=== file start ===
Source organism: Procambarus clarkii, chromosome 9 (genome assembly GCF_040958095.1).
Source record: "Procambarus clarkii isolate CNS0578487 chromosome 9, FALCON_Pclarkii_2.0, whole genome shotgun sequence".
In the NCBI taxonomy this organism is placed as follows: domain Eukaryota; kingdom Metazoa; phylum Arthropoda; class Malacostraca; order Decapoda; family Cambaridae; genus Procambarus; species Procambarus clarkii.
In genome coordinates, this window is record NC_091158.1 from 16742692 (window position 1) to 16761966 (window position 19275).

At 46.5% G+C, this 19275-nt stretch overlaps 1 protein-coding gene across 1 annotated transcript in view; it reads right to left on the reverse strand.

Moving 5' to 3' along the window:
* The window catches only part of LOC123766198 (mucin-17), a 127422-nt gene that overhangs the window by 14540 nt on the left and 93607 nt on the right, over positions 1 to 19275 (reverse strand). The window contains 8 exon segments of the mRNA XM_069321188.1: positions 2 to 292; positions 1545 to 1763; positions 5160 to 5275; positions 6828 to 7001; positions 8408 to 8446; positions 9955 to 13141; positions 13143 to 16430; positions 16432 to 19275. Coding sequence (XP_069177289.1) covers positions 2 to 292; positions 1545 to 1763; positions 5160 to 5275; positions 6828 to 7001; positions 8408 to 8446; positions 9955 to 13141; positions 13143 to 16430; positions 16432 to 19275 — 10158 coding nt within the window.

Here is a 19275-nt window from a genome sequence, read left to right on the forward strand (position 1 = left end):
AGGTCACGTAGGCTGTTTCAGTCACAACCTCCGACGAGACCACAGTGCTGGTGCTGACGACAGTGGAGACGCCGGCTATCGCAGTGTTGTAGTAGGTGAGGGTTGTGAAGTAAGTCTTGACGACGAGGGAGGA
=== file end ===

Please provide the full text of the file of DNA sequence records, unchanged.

Source organism: Procambarus clarkii, chromosome 9 (genome assembly GCF_040958095.1).
Source record: "Procambarus clarkii isolate CNS0578487 chromosome 9, FALCON_Pclarkii_2.0, whole genome shotgun sequence".
In the NCBI taxonomy this organism is placed as follows: domain Eukaryota; kingdom Metazoa; phylum Arthropoda; class Malacostraca; order Decapoda; family Cambaridae; genus Procambarus; species Procambarus clarkii.
In genome coordinates, this window is record NC_091158.1 from 16742692 (window position 1) to 16761966 (window position 19275).

At 46.5% G+C, this 19275-nt stretch overlaps 1 protein-coding gene across 1 annotated transcript in view; it reads right to left on the reverse strand.

Moving 5' to 3' along the window:
* The window catches only part of LOC123766198 (mucin-17), a 127422-nt gene that overhangs the window by 14540 nt on the left and 93607 nt on the right, over positions 1 to 19275 (reverse strand). The window contains 8 exon segments of the mRNA XM_069321188.1: positions 2 to 292; positions 1545 to 1763; positions 5160 to 5275; positions 6828 to 7001; positions 8408 to 8446; positions 9955 to 13141; positions 13143 to 16430; positions 16432 to 19275. Coding sequence (XP_069177289.1) covers positions 2 to 292; positions 1545 to 1763; positions 5160 to 5275; positions 6828 to 7001; positions 8408 to 8446; positions 9955 to 13141; positions 13143 to 16430; positions 16432 to 19275 — 10158 coding nt within the window.

Here is a 19275-nt window from a genome sequence, read left to right on the forward strand (position 1 = left end):
AGGTCACGTAGGCTGTTTCAGTCACAACCTCCGACGAGACCACAGTGCTGGTGCTGACGACAGTGGAGACGCCGGCTATCGCAGTGTTGTAGTAGGTGAGGGTTGTGAAGTAAGTCTTGACGACGAGGGAGGA